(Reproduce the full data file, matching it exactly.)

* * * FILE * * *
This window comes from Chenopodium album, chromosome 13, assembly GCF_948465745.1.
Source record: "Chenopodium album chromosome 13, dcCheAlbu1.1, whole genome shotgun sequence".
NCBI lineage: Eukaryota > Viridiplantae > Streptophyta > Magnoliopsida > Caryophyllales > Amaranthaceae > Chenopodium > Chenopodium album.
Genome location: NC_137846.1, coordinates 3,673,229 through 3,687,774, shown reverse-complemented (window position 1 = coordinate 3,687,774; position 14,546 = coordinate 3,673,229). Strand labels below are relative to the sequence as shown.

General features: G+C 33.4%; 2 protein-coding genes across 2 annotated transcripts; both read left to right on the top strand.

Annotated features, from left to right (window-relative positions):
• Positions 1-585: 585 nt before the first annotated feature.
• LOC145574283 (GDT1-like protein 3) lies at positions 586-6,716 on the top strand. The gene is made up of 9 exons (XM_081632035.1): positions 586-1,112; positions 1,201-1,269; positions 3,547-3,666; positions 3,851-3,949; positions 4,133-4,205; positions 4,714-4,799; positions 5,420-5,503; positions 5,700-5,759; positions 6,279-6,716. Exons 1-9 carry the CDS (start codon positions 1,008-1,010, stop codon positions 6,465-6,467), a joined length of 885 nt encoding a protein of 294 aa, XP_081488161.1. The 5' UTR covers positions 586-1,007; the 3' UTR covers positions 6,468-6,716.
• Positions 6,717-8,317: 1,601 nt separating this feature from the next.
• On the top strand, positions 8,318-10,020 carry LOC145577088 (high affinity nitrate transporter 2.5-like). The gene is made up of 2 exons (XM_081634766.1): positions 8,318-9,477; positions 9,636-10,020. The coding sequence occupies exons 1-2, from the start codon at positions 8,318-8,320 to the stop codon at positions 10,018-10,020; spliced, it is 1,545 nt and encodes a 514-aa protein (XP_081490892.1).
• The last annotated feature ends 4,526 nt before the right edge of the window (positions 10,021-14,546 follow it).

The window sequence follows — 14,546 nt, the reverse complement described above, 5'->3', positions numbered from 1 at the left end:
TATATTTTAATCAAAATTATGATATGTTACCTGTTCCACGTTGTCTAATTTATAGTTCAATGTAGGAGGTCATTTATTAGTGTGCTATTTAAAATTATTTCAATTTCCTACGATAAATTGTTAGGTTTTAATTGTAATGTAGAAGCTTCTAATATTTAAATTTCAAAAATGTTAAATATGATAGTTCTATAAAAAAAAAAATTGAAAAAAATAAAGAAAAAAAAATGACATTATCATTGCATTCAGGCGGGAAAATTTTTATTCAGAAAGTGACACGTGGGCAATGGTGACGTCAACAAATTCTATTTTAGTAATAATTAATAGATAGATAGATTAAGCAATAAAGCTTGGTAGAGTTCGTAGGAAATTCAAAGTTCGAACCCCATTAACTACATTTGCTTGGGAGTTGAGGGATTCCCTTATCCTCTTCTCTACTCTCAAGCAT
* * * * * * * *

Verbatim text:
This window comes from Chenopodium album, chromosome 13, assembly GCF_948465745.1.
Source record: "Chenopodium album chromosome 13, dcCheAlbu1.1, whole genome shotgun sequence".
NCBI lineage: Eukaryota > Viridiplantae > Streptophyta > Magnoliopsida > Caryophyllales > Amaranthaceae > Chenopodium > Chenopodium album.
Genome location: NC_137846.1, coordinates 3,673,229 through 3,687,774, shown reverse-complemented (window position 1 = coordinate 3,687,774; position 14,546 = coordinate 3,673,229). Strand labels below are relative to the sequence as shown.

General features: G+C 33.4%; 2 protein-coding genes across 2 annotated transcripts; both read left to right on the top strand.

Annotated features, from left to right (window-relative positions):
• Positions 1-585: 585 nt before the first annotated feature.
• LOC145574283 (GDT1-like protein 3) lies at positions 586-6,716 on the top strand. The gene is made up of 9 exons (XM_081632035.1): positions 586-1,112; positions 1,201-1,269; positions 3,547-3,666; positions 3,851-3,949; positions 4,133-4,205; positions 4,714-4,799; positions 5,420-5,503; positions 5,700-5,759; positions 6,279-6,716. Exons 1-9 carry the CDS (start codon positions 1,008-1,010, stop codon positions 6,465-6,467), a joined length of 885 nt encoding a protein of 294 aa, XP_081488161.1. The 5' UTR covers positions 586-1,007; the 3' UTR covers positions 6,468-6,716.
• Positions 6,717-8,317: 1,601 nt separating this feature from the next.
• On the top strand, positions 8,318-10,020 carry LOC145577088 (high affinity nitrate transporter 2.5-like). The gene is made up of 2 exons (XM_081634766.1): positions 8,318-9,477; positions 9,636-10,020. The coding sequence occupies exons 1-2, from the start codon at positions 8,318-8,320 to the stop codon at positions 10,018-10,020; spliced, it is 1,545 nt and encodes a 514-aa protein (XP_081490892.1).
• The last annotated feature ends 4,526 nt before the right edge of the window (positions 10,021-14,546 follow it).

The window sequence follows — 14,546 nt, the reverse complement described above, 5'->3', positions numbered from 1 at the left end:
TATATTTTAATCAAAATTATGATATGTTACCTGTTCCACGTTGTCTAATTTATAGTTCAATGTAGGAGGTCATTTATTAGTGTGCTATTTAAAATTATTTCAATTTCCTACGATAAATTGTTAGGTTTTAATTGTAATGTAGAAGCTTCTAATATTTAAATTTCAAAAATGTTAAATATGATAGTTCTATAAAAAAAAAAATTGAAAAAAATAAAGAAAAAAAAATGACATTATCATTGCATTCAGGCGGGAAAATTTTTATTCAGAAAGTGACACGTGGGCAATGGTGACGTCAACAAATTCTATTTTAGTAATAATTAATAGATAGATAGATTAAGCAATAAAGCTTGGTAGAGTTCGTAGGAAATTCAAAGTTCGAACCCCATTAACTACATTTGCTTGGGAGTTGAGGGATTCCCTTATCCTCTTCTCTACTCTCAAGCAT